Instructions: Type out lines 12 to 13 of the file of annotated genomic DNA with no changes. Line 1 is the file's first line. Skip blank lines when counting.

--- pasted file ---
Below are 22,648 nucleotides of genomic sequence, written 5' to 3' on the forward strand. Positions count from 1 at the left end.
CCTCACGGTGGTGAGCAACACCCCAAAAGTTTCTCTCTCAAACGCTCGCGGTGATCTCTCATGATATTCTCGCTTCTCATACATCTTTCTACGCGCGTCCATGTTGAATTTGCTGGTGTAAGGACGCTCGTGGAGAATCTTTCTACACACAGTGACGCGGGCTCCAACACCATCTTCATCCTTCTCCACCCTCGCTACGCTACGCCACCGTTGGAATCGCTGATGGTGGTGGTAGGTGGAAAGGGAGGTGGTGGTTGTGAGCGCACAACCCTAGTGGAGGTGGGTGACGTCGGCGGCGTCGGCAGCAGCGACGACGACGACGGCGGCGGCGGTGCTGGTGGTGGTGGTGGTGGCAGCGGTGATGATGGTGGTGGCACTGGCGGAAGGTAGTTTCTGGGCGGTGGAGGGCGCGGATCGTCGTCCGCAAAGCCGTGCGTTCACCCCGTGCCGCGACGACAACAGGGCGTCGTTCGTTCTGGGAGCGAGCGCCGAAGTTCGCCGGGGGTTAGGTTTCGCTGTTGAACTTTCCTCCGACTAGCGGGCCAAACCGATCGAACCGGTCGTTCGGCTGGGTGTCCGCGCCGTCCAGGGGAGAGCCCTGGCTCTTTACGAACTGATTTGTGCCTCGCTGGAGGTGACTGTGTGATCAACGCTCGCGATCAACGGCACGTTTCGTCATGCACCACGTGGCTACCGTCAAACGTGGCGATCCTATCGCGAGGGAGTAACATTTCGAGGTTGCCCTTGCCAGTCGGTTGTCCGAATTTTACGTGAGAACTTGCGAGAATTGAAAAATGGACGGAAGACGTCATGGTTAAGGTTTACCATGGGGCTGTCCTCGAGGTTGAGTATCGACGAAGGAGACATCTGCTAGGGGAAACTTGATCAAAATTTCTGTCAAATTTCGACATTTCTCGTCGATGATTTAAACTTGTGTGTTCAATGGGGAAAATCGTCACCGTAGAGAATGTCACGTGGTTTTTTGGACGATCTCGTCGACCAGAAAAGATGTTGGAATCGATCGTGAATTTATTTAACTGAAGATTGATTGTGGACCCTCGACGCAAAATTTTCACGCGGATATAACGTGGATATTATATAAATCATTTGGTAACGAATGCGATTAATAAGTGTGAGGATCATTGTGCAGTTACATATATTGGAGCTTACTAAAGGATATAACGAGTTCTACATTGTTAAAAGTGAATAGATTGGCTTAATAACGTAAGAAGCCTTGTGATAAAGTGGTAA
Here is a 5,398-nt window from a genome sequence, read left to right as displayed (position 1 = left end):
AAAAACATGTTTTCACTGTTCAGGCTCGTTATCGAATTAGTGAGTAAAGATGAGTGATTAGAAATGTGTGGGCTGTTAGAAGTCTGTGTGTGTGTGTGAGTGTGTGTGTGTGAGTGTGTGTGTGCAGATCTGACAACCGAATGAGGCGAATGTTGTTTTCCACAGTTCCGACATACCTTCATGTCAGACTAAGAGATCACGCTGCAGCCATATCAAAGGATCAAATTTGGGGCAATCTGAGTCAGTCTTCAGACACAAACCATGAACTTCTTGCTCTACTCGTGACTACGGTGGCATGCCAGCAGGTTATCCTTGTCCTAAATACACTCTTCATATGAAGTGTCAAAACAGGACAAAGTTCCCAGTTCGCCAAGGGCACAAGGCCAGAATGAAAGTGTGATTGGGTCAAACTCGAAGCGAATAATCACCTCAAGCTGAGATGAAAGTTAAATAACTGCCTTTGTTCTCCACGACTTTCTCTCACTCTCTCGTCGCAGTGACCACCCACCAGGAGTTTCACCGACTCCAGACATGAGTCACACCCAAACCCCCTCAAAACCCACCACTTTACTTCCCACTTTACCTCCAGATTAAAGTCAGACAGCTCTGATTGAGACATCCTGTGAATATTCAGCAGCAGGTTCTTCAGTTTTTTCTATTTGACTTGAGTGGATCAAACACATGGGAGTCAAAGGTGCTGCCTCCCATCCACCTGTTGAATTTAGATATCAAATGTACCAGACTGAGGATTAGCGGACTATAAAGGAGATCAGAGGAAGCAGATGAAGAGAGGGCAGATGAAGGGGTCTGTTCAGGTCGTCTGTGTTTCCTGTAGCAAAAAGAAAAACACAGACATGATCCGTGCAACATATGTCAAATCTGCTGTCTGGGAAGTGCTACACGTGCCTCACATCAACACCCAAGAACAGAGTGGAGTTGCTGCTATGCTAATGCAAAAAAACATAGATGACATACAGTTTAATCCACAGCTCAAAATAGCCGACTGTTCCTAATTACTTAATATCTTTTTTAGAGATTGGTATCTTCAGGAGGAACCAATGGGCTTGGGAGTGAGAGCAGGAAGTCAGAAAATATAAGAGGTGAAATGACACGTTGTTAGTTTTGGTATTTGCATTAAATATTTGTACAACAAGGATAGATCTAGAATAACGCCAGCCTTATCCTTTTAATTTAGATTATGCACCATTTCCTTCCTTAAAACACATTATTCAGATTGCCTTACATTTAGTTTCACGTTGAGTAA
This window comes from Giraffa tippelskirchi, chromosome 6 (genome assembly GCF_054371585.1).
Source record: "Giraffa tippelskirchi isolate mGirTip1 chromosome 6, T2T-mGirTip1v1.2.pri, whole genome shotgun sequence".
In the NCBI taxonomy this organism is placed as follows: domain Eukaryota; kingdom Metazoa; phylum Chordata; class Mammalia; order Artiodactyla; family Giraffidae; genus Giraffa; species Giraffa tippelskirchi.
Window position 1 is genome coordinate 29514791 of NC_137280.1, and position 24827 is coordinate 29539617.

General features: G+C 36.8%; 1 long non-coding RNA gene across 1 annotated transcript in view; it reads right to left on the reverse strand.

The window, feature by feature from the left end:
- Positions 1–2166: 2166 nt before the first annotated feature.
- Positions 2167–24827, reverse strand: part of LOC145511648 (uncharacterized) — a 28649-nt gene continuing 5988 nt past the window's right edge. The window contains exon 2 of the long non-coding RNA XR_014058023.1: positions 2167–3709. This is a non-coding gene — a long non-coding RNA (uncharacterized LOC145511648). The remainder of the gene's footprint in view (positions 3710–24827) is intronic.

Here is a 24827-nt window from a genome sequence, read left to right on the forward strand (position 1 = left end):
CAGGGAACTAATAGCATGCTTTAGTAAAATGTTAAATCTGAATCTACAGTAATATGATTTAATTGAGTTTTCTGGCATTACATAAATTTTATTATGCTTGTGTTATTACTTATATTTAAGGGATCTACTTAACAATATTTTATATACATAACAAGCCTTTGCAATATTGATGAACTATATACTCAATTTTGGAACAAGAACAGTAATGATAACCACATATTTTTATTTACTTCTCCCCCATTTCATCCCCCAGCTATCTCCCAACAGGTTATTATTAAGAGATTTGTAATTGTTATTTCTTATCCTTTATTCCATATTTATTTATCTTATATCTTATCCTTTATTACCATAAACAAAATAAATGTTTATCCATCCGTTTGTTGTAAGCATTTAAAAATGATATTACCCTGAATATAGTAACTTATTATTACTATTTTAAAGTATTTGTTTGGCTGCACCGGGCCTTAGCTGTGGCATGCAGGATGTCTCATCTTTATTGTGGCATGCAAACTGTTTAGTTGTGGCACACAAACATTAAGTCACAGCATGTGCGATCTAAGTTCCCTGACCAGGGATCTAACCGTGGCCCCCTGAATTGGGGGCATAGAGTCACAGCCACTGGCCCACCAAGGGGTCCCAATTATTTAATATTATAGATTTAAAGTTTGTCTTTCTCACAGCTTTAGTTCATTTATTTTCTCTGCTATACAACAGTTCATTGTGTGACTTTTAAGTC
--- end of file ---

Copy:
- Positions 2167–24827, reverse strand: part of LOC145511648 (uncharacterized) — a 28649-nt gene continuing 5988 nt past the window's right edge. The window contains exon 2 of the long non-coding RNA XR_014058023.1: positions 2167–3709. This is a non-coding gene — a long non-coding RNA (uncharacterized LOC145511648). The remainder of the gene's footprint in view (positions 3710–24827) is intronic.

Here is a 24827-nt window from a genome sequence, read left to right on the forward strand (position 1 = left end):